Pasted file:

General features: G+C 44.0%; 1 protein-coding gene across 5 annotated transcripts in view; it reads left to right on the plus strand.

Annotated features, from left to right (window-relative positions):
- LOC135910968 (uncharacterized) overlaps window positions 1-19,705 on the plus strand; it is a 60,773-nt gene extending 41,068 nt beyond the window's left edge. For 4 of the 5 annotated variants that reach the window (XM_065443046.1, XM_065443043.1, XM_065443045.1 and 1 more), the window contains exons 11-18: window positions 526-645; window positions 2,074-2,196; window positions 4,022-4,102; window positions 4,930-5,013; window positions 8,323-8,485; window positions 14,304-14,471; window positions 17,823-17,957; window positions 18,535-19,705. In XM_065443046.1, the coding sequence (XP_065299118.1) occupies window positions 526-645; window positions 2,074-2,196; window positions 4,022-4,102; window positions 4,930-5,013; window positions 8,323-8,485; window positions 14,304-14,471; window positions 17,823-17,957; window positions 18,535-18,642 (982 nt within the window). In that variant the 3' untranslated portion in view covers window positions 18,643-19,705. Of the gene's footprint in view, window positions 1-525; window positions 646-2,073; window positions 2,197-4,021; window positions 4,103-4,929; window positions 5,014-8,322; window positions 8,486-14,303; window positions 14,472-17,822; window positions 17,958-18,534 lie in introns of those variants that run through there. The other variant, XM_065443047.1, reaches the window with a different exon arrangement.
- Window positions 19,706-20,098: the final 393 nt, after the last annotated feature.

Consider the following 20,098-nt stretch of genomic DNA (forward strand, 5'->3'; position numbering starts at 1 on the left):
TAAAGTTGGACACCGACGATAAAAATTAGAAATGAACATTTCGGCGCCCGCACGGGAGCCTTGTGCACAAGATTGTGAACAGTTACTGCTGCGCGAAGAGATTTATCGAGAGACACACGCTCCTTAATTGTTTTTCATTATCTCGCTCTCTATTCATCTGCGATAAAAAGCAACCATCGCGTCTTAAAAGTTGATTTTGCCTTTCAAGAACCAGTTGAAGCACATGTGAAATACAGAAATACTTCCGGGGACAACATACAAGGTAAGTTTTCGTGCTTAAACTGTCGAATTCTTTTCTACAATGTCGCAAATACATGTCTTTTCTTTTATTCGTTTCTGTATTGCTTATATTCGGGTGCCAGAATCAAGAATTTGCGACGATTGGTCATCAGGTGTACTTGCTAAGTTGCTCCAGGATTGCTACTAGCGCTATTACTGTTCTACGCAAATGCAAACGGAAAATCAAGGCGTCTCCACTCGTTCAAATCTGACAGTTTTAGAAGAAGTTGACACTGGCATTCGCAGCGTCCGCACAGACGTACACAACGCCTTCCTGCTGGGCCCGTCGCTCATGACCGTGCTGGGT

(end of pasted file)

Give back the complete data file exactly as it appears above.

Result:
General features: G+C 44.0%; 1 protein-coding gene across 5 annotated transcripts in view; it reads left to right on the plus strand.

Annotated features, from left to right (window-relative positions):
- LOC135910968 (uncharacterized) overlaps window positions 1-19,705 on the plus strand; it is a 60,773-nt gene extending 41,068 nt beyond the window's left edge. For 4 of the 5 annotated variants that reach the window (XM_065443046.1, XM_065443043.1, XM_065443045.1 and 1 more), the window contains exons 11-18: window positions 526-645; window positions 2,074-2,196; window positions 4,022-4,102; window positions 4,930-5,013; window positions 8,323-8,485; window positions 14,304-14,471; window positions 17,823-17,957; window positions 18,535-19,705. In XM_065443046.1, the coding sequence (XP_065299118.1) occupies window positions 526-645; window positions 2,074-2,196; window positions 4,022-4,102; window positions 4,930-5,013; window positions 8,323-8,485; window positions 14,304-14,471; window positions 17,823-17,957; window positions 18,535-18,642 (982 nt within the window). In that variant the 3' untranslated portion in view covers window positions 18,643-19,705. Of the gene's footprint in view, window positions 1-525; window positions 646-2,073; window positions 2,197-4,021; window positions 4,103-4,929; window positions 5,014-8,322; window positions 8,486-14,303; window positions 14,472-17,822; window positions 17,958-18,534 lie in introns of those variants that run through there. The other variant, XM_065443047.1, reaches the window with a different exon arrangement.
- Window positions 19,706-20,098: the final 393 nt, after the last annotated feature.

Consider the following 20,098-nt stretch of genomic DNA (forward strand, 5'->3'; position numbering starts at 1 on the left):
TAAAGTTGGACACCGACGATAAAAATTAGAAATGAACATTTCGGCGCCCGCACGGGAGCCTTGTGCACAAGATTGTGAACAGTTACTGCTGCGCGAAGAGATTTATCGAGAGACACACGCTCCTTAATTGTTTTTCATTATCTCGCTCTCTATTCATCTGCGATAAAAAGCAACCATCGCGTCTTAAAAGTTGATTTTGCCTTTCAAGAACCAGTTGAAGCACATGTGAAATACAGAAATACTTCCGGGGACAACATACAAGGTAAGTTTTCGTGCTTAAACTGTCGAATTCTTTTCTACAATGTCGCAAATACATGTCTTTTCTTTTATTCGTTTCTGTATTGCTTATATTCGGGTGCCAGAATCAAGAATTTGCGACGATTGGTCATCAGGTGTACTTGCTAAGTTGCTCCAGGATTGCTACTAGCGCTATTACTGTTCTACGCAAATGCAAACGGAAAATCAAGGCGTCTCCACTCGTTCAAATCTGACAGTTTTAGAAGAAGTTGACACTGGCATTCGCAGCGTCCGCACAGACGTACACAACGCCTTCCTGCTGGGCCCGTCGCTCATGACCGTGCTGGGT